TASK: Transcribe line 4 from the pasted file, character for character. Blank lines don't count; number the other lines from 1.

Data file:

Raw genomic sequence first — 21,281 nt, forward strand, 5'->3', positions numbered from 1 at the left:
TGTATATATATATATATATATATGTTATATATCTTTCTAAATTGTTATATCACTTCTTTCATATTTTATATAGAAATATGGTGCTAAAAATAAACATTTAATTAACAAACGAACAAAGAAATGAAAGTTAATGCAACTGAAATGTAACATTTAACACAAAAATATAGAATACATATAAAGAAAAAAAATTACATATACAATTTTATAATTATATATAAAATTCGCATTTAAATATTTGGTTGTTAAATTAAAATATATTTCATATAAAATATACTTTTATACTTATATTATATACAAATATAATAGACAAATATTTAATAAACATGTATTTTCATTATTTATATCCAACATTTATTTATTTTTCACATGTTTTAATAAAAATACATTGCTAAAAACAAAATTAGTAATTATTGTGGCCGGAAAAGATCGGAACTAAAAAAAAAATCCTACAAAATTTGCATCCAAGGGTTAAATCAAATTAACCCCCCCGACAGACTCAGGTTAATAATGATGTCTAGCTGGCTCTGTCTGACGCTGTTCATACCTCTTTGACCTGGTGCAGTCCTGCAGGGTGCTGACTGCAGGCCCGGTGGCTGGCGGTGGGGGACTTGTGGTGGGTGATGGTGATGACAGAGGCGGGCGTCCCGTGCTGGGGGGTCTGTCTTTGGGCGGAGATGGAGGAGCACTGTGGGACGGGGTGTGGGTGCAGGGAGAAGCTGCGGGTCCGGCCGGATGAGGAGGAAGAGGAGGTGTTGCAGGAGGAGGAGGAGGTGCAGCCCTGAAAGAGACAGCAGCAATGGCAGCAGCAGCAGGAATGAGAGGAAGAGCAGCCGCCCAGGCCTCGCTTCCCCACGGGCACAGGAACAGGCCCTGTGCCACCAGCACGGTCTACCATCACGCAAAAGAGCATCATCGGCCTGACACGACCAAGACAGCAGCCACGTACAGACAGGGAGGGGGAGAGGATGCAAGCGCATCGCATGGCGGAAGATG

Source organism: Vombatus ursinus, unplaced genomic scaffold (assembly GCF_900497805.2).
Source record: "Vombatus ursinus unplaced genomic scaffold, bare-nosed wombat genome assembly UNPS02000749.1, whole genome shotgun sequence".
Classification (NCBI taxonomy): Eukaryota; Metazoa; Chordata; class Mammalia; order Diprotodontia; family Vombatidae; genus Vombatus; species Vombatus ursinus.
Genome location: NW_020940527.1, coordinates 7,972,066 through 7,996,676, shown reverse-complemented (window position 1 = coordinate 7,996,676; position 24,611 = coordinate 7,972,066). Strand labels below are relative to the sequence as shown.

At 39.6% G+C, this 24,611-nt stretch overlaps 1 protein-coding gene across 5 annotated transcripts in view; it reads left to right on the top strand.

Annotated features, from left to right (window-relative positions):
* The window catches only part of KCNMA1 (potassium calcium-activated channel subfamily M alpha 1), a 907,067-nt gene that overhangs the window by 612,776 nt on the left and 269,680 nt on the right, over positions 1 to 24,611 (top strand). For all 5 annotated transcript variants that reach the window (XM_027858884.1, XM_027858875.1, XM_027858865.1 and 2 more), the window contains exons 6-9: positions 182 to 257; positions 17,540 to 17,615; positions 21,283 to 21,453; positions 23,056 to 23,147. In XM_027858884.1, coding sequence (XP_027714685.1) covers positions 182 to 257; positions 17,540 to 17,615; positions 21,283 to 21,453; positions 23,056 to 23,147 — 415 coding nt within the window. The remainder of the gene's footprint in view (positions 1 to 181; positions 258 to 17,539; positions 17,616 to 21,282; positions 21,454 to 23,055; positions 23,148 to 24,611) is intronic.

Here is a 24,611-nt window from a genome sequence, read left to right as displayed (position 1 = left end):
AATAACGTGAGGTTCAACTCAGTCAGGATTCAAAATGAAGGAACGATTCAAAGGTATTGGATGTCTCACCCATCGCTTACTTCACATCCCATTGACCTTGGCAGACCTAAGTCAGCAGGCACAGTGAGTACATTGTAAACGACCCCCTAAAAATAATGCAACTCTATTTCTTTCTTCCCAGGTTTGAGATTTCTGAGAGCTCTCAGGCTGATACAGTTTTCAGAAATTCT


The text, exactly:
Source record: "Vombatus ursinus unplaced genomic scaffold, bare-nosed wombat genome assembly UNPS02000749.1, whole genome shotgun sequence".